The current project, SPEN 2, looks at these organizations ten years later. Current data sources are much more diverse, including tax records, webpages, and mission statements, as well both online and in person interviews with executive directors. The project assesses how these organizations are performing a decade later. The early results are intriguing: slightly more than 170 of the organizations are still operating. About half of the executive directors are still in their positions. But behind the stability is a great deal of change and churning. Some of the organizations have moved out of the Bay Area, a handful have merged, and several have been integrated into national federated organizations. Others have re-located within the community, and some have changed their name as well as their operations.
Professor Powell and his research team seek to understand whether the adoption of practices from the business sector have had a positive impact on the health of these organizations. The manner in which nonprofits go about their work has a big effect on what they do in terms of service delivery and program orientation. The simple idea is frequently talked about, but supported with little systematic empirical evidence. For example, Burton Weisbrod of Northwestern University has argued in the Stanford Social Innovation Review that the commercialization of nonprofits often leads to undesirable mission drift. His claim is in line with the argument that practices can override organizational goals, this is, as managerial practices change, an organization’s mission may be altered as well. But we have little systematic evidence about this; hence the project’s goal to explore these ideas. The researchers also hope to examine how strategic planning and social impact measurement influence how organizations pursue social change. Do such efforts enable organizations to accomplish laudable goals, or do attempts at measurement render the organizations more conservative and bureaucratic? The researchers are also interested in the question of commensuration. As various measures of impact proliferate, which ones prove useful? Impact measures presuppose that is possible to compare the performance of a widely heterogeneous set of organizations, ranging from advocacy organization for environmental justice to a soup kitchen to an art museum. We are finding that many organizations are actively “managing magic,” a phrase Christof Brandtner has coined to describe those nonprofits that both cultivate their missions and actively engage in all manners of new business practices.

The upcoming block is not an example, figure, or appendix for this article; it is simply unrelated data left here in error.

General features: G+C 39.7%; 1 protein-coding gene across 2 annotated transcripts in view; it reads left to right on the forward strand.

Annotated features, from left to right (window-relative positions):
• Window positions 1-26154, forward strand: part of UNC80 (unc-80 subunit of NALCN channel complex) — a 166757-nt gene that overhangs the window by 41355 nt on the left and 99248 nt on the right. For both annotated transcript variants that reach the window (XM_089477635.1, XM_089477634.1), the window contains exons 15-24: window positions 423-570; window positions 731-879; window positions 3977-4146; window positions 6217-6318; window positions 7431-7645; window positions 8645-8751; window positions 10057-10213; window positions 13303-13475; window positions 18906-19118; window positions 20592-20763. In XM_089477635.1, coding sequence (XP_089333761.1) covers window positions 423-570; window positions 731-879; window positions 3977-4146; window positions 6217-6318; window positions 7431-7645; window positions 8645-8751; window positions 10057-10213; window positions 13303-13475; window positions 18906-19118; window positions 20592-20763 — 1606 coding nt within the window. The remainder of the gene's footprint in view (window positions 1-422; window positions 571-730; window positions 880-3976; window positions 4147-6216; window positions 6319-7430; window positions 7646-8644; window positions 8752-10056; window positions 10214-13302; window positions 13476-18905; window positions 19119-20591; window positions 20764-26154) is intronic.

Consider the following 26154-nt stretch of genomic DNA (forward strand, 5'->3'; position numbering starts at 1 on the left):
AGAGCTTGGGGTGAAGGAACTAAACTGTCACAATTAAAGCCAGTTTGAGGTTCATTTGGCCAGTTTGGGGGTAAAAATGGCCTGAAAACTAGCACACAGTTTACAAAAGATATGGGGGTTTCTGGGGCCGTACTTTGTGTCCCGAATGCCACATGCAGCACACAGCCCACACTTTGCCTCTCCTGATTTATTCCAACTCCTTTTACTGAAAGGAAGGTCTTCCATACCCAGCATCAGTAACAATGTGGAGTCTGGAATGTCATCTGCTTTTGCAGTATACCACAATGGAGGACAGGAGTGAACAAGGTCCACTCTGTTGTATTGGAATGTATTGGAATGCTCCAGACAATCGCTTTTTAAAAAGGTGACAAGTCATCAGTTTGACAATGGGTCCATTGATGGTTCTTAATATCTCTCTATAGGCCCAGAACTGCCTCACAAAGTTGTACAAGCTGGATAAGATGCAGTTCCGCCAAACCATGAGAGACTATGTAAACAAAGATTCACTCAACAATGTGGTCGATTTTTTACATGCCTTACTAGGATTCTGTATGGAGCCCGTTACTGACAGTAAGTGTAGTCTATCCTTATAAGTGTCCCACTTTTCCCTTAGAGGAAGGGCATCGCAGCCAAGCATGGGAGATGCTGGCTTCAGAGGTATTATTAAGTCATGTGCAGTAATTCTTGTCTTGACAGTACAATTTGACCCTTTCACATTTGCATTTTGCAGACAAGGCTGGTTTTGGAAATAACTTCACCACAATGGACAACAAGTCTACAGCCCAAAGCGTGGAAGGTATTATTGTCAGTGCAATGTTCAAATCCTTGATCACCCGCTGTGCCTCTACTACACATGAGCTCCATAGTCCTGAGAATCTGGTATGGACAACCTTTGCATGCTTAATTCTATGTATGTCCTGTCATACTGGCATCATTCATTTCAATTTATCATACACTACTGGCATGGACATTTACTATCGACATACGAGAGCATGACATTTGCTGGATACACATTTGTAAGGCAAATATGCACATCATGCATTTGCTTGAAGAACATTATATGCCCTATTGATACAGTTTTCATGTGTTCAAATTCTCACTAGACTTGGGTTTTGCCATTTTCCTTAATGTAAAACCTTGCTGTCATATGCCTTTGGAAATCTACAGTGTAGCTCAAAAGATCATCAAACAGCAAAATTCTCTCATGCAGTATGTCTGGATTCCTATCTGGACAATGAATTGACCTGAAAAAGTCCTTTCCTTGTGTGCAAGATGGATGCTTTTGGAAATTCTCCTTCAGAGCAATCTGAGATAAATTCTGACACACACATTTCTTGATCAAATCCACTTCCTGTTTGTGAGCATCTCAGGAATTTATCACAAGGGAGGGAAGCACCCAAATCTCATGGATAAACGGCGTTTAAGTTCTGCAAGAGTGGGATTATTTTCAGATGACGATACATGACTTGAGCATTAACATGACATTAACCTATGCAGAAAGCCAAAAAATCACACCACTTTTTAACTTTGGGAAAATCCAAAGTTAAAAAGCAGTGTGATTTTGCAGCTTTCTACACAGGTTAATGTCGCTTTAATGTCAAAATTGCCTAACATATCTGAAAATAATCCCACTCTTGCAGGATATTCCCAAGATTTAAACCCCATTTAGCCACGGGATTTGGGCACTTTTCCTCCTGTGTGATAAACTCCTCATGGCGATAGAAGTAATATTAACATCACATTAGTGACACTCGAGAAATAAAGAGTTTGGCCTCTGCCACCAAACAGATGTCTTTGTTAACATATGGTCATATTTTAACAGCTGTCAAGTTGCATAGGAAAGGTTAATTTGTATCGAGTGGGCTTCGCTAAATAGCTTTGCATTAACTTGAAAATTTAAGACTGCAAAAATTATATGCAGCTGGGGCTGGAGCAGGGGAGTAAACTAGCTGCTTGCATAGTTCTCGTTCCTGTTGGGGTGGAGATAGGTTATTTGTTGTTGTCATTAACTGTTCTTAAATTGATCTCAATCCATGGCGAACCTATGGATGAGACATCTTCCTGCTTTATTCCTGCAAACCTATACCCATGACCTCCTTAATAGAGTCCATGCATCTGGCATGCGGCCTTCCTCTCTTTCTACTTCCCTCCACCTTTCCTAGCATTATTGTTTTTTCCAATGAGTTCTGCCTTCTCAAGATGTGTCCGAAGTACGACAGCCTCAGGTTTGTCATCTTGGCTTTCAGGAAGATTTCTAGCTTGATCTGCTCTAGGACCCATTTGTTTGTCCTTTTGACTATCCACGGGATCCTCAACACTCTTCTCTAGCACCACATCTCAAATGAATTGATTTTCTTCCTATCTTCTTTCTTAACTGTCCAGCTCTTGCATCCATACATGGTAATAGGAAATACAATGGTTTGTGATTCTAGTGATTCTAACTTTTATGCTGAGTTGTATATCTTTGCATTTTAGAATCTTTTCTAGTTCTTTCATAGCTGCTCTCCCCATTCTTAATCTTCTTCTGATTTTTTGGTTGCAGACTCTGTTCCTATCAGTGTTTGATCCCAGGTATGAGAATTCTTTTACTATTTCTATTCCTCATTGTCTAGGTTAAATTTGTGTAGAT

SPEN 2 is building a data set that provides a longitudinal assessment of a random sample of viable organizations over the course of more than a decade. Having financial and tax data on an annual basis, as well as interview responses at two points in time is unparalleled in the literature. SPEN 2 is finding that practices that were uncommon 10 years ago are much more ubiquitous today, including online giving and job postings through LinkedIn. Dealing with nonprofit rating services has become commonplace. The next steps of the project include linguistic analyses of webpage content, evaluation of survey responses, and analysis of social media practices.